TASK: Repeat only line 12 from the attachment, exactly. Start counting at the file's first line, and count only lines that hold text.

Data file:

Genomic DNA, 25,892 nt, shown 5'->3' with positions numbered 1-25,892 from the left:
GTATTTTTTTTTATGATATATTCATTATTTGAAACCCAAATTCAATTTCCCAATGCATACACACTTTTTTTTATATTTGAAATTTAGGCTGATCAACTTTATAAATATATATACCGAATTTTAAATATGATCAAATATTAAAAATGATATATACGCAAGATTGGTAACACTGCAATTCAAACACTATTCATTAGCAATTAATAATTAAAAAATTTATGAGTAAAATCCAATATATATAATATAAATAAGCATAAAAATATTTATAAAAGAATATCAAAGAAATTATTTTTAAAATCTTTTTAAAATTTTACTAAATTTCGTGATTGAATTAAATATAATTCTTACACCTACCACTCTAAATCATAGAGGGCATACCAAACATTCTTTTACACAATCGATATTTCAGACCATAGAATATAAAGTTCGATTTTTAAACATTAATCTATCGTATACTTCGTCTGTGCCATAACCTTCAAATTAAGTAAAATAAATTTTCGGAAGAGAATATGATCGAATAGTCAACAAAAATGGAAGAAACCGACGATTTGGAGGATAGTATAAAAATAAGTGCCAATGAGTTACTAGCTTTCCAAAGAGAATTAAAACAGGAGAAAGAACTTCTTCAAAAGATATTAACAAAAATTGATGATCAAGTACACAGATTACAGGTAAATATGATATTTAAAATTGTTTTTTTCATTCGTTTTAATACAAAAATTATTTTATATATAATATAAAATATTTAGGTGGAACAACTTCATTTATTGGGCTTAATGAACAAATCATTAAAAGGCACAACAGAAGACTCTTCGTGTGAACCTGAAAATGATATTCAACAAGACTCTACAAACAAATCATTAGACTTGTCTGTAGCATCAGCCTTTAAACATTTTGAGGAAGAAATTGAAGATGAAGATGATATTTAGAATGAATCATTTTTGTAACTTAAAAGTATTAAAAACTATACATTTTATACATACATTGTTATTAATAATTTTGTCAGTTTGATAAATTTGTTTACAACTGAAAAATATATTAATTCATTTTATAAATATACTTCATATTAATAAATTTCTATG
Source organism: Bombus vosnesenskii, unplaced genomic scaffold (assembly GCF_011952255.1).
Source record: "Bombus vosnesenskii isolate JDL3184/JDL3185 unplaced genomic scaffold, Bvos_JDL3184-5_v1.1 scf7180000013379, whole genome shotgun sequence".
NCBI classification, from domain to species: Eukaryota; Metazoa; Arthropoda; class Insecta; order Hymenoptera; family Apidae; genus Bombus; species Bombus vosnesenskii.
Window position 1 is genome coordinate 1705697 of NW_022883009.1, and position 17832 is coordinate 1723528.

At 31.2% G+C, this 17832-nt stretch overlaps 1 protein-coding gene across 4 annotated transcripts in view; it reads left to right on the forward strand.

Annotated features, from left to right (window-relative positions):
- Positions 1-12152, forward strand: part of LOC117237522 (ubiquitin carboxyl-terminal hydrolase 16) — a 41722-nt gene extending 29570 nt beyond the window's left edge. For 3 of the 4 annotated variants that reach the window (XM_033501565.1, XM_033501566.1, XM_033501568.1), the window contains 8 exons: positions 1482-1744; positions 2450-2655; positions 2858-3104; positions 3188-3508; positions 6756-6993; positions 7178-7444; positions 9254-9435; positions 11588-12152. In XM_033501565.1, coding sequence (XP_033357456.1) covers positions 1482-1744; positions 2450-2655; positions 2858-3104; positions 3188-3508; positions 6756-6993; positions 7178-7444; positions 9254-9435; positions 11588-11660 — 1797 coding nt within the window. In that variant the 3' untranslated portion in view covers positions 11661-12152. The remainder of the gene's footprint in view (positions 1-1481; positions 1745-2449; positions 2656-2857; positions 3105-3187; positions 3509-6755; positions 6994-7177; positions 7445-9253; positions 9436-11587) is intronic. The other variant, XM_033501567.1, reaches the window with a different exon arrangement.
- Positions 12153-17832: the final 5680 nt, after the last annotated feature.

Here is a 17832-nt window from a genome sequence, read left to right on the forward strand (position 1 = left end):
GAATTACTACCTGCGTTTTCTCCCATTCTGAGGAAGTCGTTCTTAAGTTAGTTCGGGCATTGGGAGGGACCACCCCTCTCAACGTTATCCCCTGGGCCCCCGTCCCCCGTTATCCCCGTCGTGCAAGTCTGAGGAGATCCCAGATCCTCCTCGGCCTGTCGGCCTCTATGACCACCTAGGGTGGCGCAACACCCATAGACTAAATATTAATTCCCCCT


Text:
GAATTACTACCTGCGTTTTCTCCCATTCTGAGGAAGTCGTTCTTAAGTTAGTTCGGGCATTGGGAGGGACCACCCCTCTCAACGTTATCCCCTGGGCCCCCGTCCCCCGTTATCCCCGTCGTGCAAGTCTGAGGAGATCCCAGATCCTCCTCGGCCTGTCGGCCTCTATGACCACCTAGGGTGGCGCAACACCCATAGACTAAATATTAATTCCCCCT